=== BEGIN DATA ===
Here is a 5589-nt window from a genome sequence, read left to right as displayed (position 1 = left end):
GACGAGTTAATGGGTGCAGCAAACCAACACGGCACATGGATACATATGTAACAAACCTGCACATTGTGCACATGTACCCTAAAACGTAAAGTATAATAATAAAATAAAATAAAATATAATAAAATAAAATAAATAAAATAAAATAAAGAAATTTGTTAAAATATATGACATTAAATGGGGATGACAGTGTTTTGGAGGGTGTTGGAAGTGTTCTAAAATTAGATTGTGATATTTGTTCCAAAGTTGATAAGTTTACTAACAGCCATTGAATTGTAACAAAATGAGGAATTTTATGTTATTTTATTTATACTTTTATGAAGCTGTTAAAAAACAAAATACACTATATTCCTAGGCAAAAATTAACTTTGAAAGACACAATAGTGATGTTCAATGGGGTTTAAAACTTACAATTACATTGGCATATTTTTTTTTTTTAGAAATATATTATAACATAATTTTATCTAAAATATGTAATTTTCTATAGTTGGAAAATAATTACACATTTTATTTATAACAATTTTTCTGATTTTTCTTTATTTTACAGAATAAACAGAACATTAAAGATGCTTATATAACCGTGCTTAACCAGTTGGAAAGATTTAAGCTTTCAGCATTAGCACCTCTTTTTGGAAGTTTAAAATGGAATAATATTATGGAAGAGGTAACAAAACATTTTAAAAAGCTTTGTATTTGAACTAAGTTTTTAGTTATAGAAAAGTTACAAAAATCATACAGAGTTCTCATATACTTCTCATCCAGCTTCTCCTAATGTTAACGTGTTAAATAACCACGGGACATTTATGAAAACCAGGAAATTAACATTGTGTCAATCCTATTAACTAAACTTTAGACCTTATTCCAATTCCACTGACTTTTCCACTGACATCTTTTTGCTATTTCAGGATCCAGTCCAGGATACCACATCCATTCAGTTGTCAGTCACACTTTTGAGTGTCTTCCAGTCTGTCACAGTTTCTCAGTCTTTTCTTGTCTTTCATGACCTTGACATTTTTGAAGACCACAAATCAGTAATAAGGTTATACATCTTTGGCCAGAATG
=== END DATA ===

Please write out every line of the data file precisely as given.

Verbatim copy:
Here is a 5589-nt window from a genome sequence, read left to right as displayed (position 1 = left end):
GACGAGTTAATGGGTGCAGCAAACCAACACGGCACATGGATACATATGTAACAAACCTGCACATTGTGCACATGTACCCTAAAACGTAAAGTATAATAATAAAATAAAATAAAATATAATAAAATAAAATAAATAAAATAAAATAAAGAAATTTGTTAAAATATATGACATTAAATGGGGATGACAGTGTTTTGGAGGGTGTTGGAAGTGTTCTAAAATTAGATTGTGATATTTGTTCCAAAGTTGATAAGTTTACTAACAGCCATTGAATTGTAACAAAATGAGGAATTTTATGTTATTTTATTTATACTTTTATGAAGCTGTTAAAAAACAAAATACACTATATTCCTAGGCAAAAATTAACTTTGAAAGACACAATAGTGATGTTCAATGGGGTTTAAAACTTACAATTACATTGGCATATTTTTTTTTTTTAGAAATATATTATAACATAATTTTATCTAAAATATGTAATTTTCTATAGTTGGAAAATAATTACACATTTTATTTATAACAATTTTTCTGATTTTTCTTTATTTTACAGAATAAACAGAACATTAAAGATGCTTATATAACCGTGCTTAACCAGTTGGAAAGATTTAAGCTTTCAGCATTAGCACCTCTTTTTGGAAGTTTAAAATGGAATAATATTATGGAAGAGGTAACAAAACATTTTAAAAAGCTTTGTATTTGAACTAAGTTTTTAGTTATAGAAAAGTTACAAAAATCATACAGAGTTCTCATATACTTCTCATCCAGCTTCTCCTAATGTTAACGTGTTAAATAACCACGGGACATTTATGAAAACCAGGAAATTAACATTGTGTCAATCCTATTAACTAAACTTTAGACCTTATTCCAATTCCACTGACTTTTCCACTGACATCTTTTTGCTATTTCAGGATCCAGTCCAGGATACCACATCCATTCAGTTGTCAGTCACACTTTTGAGTGTCTTCCAGTCTGTCACAGTTTCTCAGTCTTTTCTTGTCTTTCATGACCTTGACATTTTTGAAGACCACAAATCAGTAATAAGGTTATACATCTTTGGCCAGAATG